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Retired Chief Master Sgt. of the Air Force Bob Gaylor recently visited RAF Mildenhall to give a motivational speech to hundreds of airmen.

The address at the 100th Air Refueling Wing was one of many for the 76-year-old, twice-retired Iowa native who speaks at dozens of Air Force bases worldwide each year. Stars and Stripes caught up with Gaylor shortly after his address to a standing- room-only crowd at the Hardstand Fitness Center.

You left the Air Force in 1979 as the fifth chief master sergeant of the Air Force. The world has changed tremendously since then, but how has the Air Force changed? Two things: better training and better technology. You see it across the board. Technology replaces people, but that’s not always a good thing.

Sounds like you have some concerns the Air Force is possibly too reliant on technology? I’m a human guy. My VCR blinks “12:00” and I don’t know how to stop it, but I know what motivates humans. We have to continue to realize that the Air Force’s most important asset is its people, and they are not machines. We need to maintain the balance between high-tech and high-touch.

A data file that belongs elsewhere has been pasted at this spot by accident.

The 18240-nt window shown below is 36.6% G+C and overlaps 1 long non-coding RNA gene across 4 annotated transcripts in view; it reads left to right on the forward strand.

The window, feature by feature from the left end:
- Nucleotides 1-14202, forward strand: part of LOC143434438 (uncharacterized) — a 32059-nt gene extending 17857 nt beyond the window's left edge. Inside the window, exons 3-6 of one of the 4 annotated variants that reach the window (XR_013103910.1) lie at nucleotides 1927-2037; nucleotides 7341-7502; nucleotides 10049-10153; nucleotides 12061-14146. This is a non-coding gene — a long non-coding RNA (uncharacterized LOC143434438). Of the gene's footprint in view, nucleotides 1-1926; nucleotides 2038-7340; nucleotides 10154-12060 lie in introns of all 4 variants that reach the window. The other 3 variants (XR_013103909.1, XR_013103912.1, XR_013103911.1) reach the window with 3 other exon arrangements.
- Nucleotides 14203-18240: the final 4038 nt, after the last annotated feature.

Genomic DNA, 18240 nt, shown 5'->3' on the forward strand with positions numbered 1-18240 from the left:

So, how does the Air Force Smart Ops 21 (a process-improvement program) take you then? There’s obviously nothing wrong with trying to be more efficient, but we have to be careful not to stretch ourselves too thin. You can get to the point where you can’t do more with less. I’ve always been of the belief that when you’re engaged in a conflict, you need to increase your resources.

What have you been doing since you left the Air Force? I spent 16 years at USAA (insurance company) as a leadership trainer. I retired from there in 1995 and have been speaking at Air Force bases since. This is my 16th base this year and I did 27 last year. I love it. I love getting out with today’s airmen.

You live in San Antonio, but you get to travel around the world and interact with the Air Force. Do you see a disconnect between the military and the civilians tucked away at home? The American people are emotionally behind the troops, but, no, I don’t see the support I saw in World War II. There’s still more of a focus on who’s winning on “American Idol” than the state of the military.

You’re 76 years old, but still have tons of energy and enthusiasm. What’s your advice for a long and fruitful life? You need to make the three right investments. First, physical fitness. You have to take care of your body. Then you have to focus on financial stability. Have systematic savings and a good system for you and your family. And finally education. You have to invest in education to advance.


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